Community Resilience and Recovery Initiative: Final Evaluation Report. Lessons Learned


During the final site visit discussions, interviewees emphasized the need to conduct continual outreach and to share mental health and substance program resources with the wider community. Stigma is pervasive and has prevented many individuals in this community from seeking help for mental health and substance abuse treatment. Through outreach and screening, the project was able to introduce the array of available resources to the people who needed support. Outreach and screening also yield valuable information and data about the community, the population and other referral resources. Hence, funding to conduct outreach and screening will result in data the community can use in the future.

The staff and leadership also have identified the importance of remaining flexible and willing to adjust to the ever changing needs of the city's residents. Staff noted that this capacity to adapt was one of the key lessons from participating in this project. They also noted that it is essential to identify financial supports for building strong collaborative partnerships. Many service delivery agencies have limited resources to allow staff to participate in activities that can help to build and maintain collaborative partnerships; however, this is a critical area for the success of community-wide initiatives.

As noted previously, one of the strengths of the project was the requirement to work closely with the Mayor's Office. This strengthened the existing working relationship and provided an excellent structure for managing the grant and for linking the project with critical political support. This level of networking will be considered an essential element for future initiatives.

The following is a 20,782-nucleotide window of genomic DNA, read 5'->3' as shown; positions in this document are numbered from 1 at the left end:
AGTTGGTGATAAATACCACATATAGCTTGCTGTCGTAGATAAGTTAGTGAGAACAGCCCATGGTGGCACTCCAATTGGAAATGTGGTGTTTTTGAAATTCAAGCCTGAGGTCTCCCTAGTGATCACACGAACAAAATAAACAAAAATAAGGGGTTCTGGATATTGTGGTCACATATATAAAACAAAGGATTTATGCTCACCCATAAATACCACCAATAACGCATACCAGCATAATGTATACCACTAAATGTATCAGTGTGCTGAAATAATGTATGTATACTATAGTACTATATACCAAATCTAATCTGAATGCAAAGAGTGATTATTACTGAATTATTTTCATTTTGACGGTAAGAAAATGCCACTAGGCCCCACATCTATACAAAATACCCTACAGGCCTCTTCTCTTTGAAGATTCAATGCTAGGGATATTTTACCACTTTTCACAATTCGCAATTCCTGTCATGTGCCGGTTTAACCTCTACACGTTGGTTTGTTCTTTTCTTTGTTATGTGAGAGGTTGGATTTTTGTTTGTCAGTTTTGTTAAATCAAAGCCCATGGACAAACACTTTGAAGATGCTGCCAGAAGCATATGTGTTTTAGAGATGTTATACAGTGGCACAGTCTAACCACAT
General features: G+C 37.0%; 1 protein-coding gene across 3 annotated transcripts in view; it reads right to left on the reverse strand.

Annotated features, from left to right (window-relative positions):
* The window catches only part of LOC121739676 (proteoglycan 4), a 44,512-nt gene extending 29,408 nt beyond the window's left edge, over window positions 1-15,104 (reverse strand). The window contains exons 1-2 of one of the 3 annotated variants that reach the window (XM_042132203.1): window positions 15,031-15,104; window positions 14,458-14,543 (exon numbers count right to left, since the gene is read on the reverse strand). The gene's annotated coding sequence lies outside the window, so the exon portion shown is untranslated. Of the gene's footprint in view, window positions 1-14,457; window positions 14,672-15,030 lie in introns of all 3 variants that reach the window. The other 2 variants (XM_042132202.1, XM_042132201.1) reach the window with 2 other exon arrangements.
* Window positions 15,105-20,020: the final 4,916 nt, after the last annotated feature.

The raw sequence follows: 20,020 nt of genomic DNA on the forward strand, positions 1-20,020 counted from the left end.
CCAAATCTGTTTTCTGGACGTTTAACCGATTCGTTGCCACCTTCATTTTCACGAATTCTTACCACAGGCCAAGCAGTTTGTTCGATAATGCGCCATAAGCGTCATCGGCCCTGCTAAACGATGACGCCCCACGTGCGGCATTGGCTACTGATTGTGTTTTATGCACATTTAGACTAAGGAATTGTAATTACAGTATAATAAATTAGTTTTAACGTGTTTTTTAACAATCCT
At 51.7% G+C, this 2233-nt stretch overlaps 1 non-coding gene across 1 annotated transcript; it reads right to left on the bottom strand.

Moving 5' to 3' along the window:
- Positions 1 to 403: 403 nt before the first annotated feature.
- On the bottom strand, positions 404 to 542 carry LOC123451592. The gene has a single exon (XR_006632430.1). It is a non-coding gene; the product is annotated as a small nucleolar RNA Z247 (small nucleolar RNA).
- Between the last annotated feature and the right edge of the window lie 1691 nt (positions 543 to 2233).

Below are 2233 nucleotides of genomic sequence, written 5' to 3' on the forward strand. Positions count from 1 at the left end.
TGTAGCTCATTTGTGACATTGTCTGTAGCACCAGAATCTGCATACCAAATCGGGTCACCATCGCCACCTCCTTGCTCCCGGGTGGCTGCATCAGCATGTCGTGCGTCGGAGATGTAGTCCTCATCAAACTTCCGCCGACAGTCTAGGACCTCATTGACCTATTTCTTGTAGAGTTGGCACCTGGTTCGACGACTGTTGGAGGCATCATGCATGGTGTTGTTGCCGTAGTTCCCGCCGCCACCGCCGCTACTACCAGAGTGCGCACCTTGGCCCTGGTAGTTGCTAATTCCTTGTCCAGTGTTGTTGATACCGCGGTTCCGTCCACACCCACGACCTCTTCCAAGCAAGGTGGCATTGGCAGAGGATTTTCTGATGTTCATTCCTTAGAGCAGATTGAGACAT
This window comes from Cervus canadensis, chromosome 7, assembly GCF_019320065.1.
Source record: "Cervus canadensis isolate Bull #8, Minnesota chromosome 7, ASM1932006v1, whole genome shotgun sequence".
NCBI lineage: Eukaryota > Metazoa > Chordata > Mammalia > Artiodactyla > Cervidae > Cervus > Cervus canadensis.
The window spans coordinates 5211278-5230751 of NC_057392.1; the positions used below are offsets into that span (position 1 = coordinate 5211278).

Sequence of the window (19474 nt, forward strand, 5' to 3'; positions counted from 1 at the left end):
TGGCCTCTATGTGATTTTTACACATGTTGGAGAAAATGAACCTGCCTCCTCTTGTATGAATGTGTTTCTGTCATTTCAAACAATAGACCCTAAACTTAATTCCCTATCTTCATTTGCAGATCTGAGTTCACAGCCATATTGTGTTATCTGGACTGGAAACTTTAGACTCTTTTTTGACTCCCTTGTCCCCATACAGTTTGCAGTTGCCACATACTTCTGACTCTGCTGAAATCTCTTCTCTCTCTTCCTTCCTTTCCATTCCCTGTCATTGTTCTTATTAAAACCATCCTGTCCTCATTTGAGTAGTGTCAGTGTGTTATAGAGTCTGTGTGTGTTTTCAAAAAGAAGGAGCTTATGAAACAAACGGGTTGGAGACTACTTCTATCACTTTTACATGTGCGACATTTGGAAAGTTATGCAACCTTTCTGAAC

In working with the newly unemployed, staff found that many potential clients did not know about resources in the community or how they could access these resources. Using a case management approach helped clients develop a personal relationship with an individual who could facilitate connections with supportive resources in the community. Case managers could also ensure that needed services were actually obtained, and that their clients would not get "lost to the system" as they pursued a successful recovery and employment. In addition, Fall River found that creating stronger links between employment resources and behavioral health programs was beneficial for Project ASSIST clients. In addition, they learned that older people who are not technically skilled had significant difficulty trying to navigate the current online job search methods. The Monday Job Club suggested that individuals who are unemployed and seeking work are greatly benefited by having a connection to others who are in a similar situation.

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